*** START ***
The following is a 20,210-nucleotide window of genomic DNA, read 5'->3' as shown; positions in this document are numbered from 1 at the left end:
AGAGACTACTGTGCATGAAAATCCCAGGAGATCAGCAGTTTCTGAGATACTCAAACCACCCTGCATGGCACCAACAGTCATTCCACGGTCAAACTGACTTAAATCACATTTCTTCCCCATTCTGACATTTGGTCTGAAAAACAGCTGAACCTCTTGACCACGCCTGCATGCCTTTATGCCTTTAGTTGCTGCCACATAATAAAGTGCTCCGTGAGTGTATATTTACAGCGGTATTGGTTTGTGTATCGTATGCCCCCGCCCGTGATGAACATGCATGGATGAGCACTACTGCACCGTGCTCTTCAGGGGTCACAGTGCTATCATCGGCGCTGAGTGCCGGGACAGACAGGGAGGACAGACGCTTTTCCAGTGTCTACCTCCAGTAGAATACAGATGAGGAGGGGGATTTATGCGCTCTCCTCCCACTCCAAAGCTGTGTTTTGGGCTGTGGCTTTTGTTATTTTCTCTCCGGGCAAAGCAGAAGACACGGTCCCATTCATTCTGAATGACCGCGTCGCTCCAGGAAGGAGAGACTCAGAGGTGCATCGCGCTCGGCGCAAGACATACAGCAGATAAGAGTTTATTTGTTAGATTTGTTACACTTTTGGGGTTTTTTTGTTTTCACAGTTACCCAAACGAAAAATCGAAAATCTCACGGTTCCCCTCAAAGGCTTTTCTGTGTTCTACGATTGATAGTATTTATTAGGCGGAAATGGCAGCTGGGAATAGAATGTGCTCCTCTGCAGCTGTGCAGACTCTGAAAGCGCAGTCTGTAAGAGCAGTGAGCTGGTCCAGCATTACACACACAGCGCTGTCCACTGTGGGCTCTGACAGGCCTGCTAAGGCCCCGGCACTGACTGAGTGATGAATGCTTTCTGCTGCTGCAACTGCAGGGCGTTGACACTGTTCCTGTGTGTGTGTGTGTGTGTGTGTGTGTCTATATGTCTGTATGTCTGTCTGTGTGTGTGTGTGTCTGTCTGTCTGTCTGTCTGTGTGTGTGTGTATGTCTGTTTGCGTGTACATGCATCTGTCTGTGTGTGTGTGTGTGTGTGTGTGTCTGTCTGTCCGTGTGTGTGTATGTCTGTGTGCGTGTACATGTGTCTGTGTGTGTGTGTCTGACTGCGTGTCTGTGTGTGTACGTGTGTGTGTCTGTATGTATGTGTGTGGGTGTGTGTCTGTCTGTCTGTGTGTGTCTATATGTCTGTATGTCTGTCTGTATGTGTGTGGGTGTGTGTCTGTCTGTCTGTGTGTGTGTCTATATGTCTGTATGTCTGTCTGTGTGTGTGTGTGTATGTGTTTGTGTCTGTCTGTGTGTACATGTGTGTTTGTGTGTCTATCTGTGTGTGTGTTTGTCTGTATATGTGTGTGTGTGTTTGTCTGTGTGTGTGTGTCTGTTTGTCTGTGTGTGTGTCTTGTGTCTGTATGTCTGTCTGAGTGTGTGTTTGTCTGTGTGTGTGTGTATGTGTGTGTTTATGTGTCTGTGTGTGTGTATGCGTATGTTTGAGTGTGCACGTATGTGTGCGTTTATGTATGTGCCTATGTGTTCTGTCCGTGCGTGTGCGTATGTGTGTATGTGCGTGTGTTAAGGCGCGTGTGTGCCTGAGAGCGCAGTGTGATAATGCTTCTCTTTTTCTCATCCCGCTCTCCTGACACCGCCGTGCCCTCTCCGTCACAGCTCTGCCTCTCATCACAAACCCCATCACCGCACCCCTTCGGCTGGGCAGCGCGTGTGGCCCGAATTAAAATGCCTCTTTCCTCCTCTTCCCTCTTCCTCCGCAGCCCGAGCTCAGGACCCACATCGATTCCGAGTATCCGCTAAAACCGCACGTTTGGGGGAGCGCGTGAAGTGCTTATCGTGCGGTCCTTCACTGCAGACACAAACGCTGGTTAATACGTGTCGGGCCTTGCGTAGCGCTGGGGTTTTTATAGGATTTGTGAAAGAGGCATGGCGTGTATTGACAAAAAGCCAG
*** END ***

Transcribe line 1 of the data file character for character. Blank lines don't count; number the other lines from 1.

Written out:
The following is a 20,210-nucleotide window of genomic DNA, read 5'->3' as shown; positions in this document are numbered from 1 at the left end: